Wesley Perkins, professor of sociology, was quoted in an article in The Star, Toronto edition, about a 76-year-old man who lay helpless on a sidewalk after suffering a heart attack. Bystanders were reported to have passed him by or even gone out of their way to avoid him. He later died en route to a hospital.
“It’s a phenomenon social scientists call the bystander effect. If only one person is present at an emergency, he will feel a responsibility to act. But the more bystanders there are around, the more the obligation to help dissipates,” the article notes.
Perkins is quoted explaining, “When we see all these other people not doing anything, the only guidance we get is not to do anything ourselves. It’s our social nature.”
It continues, “We often justify our decision not to help by pitting the responsibility on the person in need, he said. For example, if that teenager on the street corner hadn’t been drinking, he wouldn’t be passed out and shivering. ‘We’re likely to make really tragic mistakes, though it’s not an excuse for it.'”
Perkins is a graduate of Purdue University, and he received his M.A., M. Div., M. Phil. and Ph.D. from Yale University. He is the author of dozens of journal articles about substance abuse prevention and has been honored with national awards for his work in preventing alcohol and drug abuse in colleges and universities. His work with David Craig, professor of chemistry at HWS, is recognized by the U.S. Department of Education as a premiere model for substance abuse prevention.
The full article follows.
“Norman Hemminger, 76: ‘Easygoing, simple guy who loved his life'”
Jesse McLean • Staff Reporter • December 27, 2009
Norman Hemminger was a man of routines.
Each morning the 76-year-old would leave his apartment in a small rooming house at Dundas St. E. and Jones Ave., and cut through nearby side streets until he reached Gerrard Square Shopping Centre.
At the mall, he would buy breakfast, stake out a spot on his favourite bench and strike up conversation with the closest passerby.
“He was just an easygoing, simple guy who loved his life. He did the same thing over and over,” said nephew Brian Hemminger. “As long as he had enough money for rent and to eat out every day, he was happy.”
Around 7 a.m. Tuesday, Hemminger had a heart attack just steps from his front door. He collapsed on the sidewalk. His cane and reading glasses lay around his feet as he rolled around, one arm outstretched in the air.
But people walked on by. One pedestrian even crossed the street in an apparent effort to avoid the man.
“Here was a human that needed help and people ignored him,” said Christine Carruthers, who stopped her car when she saw the stranger in distress.
She called 911 and an ambulance arrived in minutes. Hemminger died en route to the hospital.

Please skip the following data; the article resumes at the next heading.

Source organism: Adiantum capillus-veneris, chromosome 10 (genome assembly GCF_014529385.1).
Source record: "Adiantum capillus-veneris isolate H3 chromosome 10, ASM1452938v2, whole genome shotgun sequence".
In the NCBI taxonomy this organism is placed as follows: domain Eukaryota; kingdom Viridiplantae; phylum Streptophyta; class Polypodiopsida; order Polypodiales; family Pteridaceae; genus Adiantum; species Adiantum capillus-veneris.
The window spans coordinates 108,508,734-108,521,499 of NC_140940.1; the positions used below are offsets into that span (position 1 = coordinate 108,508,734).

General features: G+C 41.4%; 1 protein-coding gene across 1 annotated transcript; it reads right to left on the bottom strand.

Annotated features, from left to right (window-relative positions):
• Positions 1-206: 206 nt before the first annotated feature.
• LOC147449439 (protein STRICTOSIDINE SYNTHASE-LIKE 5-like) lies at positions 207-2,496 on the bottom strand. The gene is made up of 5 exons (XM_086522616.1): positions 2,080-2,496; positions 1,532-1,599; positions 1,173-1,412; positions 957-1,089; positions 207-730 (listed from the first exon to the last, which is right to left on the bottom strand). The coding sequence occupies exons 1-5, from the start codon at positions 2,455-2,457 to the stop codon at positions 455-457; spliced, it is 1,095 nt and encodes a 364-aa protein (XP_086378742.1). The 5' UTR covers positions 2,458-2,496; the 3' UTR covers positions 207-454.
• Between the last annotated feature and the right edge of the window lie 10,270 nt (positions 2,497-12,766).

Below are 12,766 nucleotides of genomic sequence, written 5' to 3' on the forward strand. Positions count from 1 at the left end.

Carruthers is still in disbelief that no one offered to help the man.
“It doesn’t matter who it is, no matter the situation. You should do what you can to help,” she said.
“When everyone else thinks someone else will help the person, no one will do it.”
It’s a phenomenon social scientists call the bystander effect. If only one person is present at an emergency, he will feel a responsibility to act. But the more bystanders there are around, the more the obligation to help dissipates.
“When we see all these other people not doing anything, the only guidance we get is not to do anything ourselves. It’s our social nature,” said H. Wesley Perkins, a professor of sociology at Hobart and William Smith Colleges in New York.
We often justify our decision not to help by pitting the responsibility on the person in need, he said. For example, if that teenager on the street corner hadn’t been drinking, he wouldn’t be passed out and shivering. “We’re likely to make really tragic mistakes, though it’s not an excuse for it.”
It’s a scenario that plays out too often in Toronto, said longtime street nurse Cathy Crowe. Around six homeless people die on city streets each month – and researchers say those figures are a conservative estimation.
“It’s horrible because it’s so easy to help. But a lot of people are numb to the effect. Literally, people walk over people on the sidewalks downtown,” Crowe said.
Hemminger’s family said they were grateful someone stopped in the end to help the dying man.
Hemminger was raised on a family farm in northern Manitoba. He was a young adult when he moved to Toronto’s east end – and he never left.
He had a mental disability but was very independent and social, his family said, and he easily won over new friends at the mall with his broad smile.
Part of his weekly routine included a Sunday trek to the Forward Baptist Church. He would often arrive an hour before the service began and sit alone. As the congregation trickled in, he would stand up and greet them.
The conversation subjects were limited, and most focused on Hemminger’s daily routine, said Rev. John McNeill.
“He would love to talk about his age. He was kind of surprised to be that old and thought it to be quite an achievement, which it is,” he said.
Bill Davison would often see Hemminger as he made his way up to the shopping centre.
He was easy to spot, especially when he sported a thick, blue-and-white camouflage jacket during the colder months.
The two would exchange waves or chat briefly about Davison’s new border terrier.
Davison said he is going to miss their encounters.
“He was a good man,” he said. “He just liked when people would say hello.”